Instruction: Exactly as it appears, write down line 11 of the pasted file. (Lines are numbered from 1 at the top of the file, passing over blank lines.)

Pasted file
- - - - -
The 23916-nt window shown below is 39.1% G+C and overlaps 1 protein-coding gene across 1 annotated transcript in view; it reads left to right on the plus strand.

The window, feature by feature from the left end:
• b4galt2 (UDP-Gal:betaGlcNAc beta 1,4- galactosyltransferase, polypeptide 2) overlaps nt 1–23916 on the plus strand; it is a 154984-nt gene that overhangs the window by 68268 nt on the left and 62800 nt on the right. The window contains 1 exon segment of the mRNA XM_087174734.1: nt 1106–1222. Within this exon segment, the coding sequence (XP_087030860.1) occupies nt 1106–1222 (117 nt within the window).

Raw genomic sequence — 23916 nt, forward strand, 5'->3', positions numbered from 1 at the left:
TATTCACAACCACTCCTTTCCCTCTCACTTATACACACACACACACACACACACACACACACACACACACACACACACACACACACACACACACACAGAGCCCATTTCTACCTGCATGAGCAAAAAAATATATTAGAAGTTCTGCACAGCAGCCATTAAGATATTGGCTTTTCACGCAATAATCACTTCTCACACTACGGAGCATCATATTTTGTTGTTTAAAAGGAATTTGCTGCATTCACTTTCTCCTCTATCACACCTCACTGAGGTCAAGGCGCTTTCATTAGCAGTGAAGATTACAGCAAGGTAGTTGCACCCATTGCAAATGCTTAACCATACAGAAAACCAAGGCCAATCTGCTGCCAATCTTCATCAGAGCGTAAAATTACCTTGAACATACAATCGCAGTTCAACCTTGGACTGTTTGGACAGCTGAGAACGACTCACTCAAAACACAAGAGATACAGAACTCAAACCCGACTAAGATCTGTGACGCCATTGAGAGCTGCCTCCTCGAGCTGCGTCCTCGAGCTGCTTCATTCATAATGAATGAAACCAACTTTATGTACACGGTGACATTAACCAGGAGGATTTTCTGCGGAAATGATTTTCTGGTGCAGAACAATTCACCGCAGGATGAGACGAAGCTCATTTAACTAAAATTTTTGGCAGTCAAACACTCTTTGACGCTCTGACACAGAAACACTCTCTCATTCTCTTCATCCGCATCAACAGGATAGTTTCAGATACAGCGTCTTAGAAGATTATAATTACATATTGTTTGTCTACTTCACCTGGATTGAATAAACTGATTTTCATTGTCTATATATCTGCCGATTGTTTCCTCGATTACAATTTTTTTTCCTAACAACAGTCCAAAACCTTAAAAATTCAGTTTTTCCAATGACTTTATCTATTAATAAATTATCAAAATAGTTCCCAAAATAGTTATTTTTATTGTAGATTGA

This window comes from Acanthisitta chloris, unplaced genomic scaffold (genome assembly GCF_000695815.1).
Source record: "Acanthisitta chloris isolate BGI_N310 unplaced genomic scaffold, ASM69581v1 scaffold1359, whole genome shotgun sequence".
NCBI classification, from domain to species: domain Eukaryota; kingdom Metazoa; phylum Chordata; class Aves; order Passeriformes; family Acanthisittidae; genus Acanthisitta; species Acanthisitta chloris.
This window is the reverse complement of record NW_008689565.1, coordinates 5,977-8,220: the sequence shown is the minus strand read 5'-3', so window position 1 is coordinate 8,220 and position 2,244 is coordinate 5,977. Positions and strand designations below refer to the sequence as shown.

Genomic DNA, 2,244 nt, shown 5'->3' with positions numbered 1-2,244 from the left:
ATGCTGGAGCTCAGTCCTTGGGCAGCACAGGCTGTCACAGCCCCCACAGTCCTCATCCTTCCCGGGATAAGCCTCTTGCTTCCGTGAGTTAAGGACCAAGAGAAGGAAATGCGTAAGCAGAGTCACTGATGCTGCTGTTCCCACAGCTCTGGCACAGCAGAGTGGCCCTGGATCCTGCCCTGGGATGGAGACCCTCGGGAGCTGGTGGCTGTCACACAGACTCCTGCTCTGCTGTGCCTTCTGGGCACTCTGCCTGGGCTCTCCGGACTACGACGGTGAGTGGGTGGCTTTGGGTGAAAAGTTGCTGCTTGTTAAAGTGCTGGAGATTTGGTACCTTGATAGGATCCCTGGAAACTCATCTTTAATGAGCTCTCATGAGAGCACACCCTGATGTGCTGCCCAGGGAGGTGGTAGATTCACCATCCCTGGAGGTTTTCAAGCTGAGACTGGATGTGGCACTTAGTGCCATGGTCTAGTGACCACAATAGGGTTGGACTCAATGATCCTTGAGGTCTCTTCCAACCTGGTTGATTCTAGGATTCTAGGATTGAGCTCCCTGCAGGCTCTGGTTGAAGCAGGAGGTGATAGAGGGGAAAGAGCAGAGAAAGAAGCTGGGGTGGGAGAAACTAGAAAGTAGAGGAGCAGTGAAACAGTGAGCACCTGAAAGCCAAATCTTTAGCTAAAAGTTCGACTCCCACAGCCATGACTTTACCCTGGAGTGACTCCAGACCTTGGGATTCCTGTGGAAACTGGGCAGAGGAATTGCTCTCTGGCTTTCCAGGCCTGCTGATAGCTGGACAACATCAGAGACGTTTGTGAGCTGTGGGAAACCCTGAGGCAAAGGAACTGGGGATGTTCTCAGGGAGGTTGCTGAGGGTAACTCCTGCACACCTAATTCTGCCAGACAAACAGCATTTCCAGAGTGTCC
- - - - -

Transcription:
ATGCTGGAGCTCAGTCCTTGGGCAGCACAGGCTGTCACAGCCCCCACAGTCCTCATCCTTCCCGGGATAAGCCTCTTGCTTCCGTGAGTTAAGGACCAAGAGAAGGAAATGCGTAAGCAGAGTCACTGATGCTGCTGTTCCCACAGCTCTGGCACAGCAGAGTGGCCCTGGATCCTGCCCTGGGATGGAGACCCTCGGGAGCTGGTGGCTGTCACACAGACTCCTGCTCTGCTGTGCCTTCTGGGCACTCTGCCTGGGCTCTCCGGACTACGACGGTGAGTGGGTGGCTTTGGGTGAAAAGTTGCTGCTTGTTAAAGTGCTGGAGATTTGGTACCTTGATAGGATCCCTGGAAACTCATCTTTAATGAGCTCTCATGAGAGCACACCCTGATGTGCTGCCCAGGGAGGTGGTAGATTCACCATCCCTGGAGGTTTTCAAGCTGAGACTGGATGTGGCACTTAGTGCCATGGTCTAGTGACCACAATAGGGTTGGACTCAATGATCCTTGAGGTCTCTTCCAACCTGGTTGATTCTAGGATTCTAGGATTGAGCTCCCTGCAGGCTCTGGTTGAAGCAGGAGGTGATAGAGGGGAAAGAGCAGAGAAAGAAGCTGGGGTGGGAGAAACTAGAAAGTAGAGGAGCAGTGAAACAGTGAGCACCTGAAAGCCAAATCTTTAGCTAAAAGTTCGACTCCCACAGCCATGACTTTACCCTGGAGTGACTCCAGACCTTGGGATTCCTGTGGAAACTGGGCAGAGGAATTGCTCTCTGGCTTTCCAGGCCTGCTGATAGCTGGACAACATCAGAGACGTTTGTGAGCTGTGGGAAACCCTGAGGCAAAGGAACTGGGGATGTTCTCAGGGAGGTTGCTGAGGGTAACTCCTGCACACCTAATTCTGCCAGACAAACAGCATTTCCAGAGTGTCC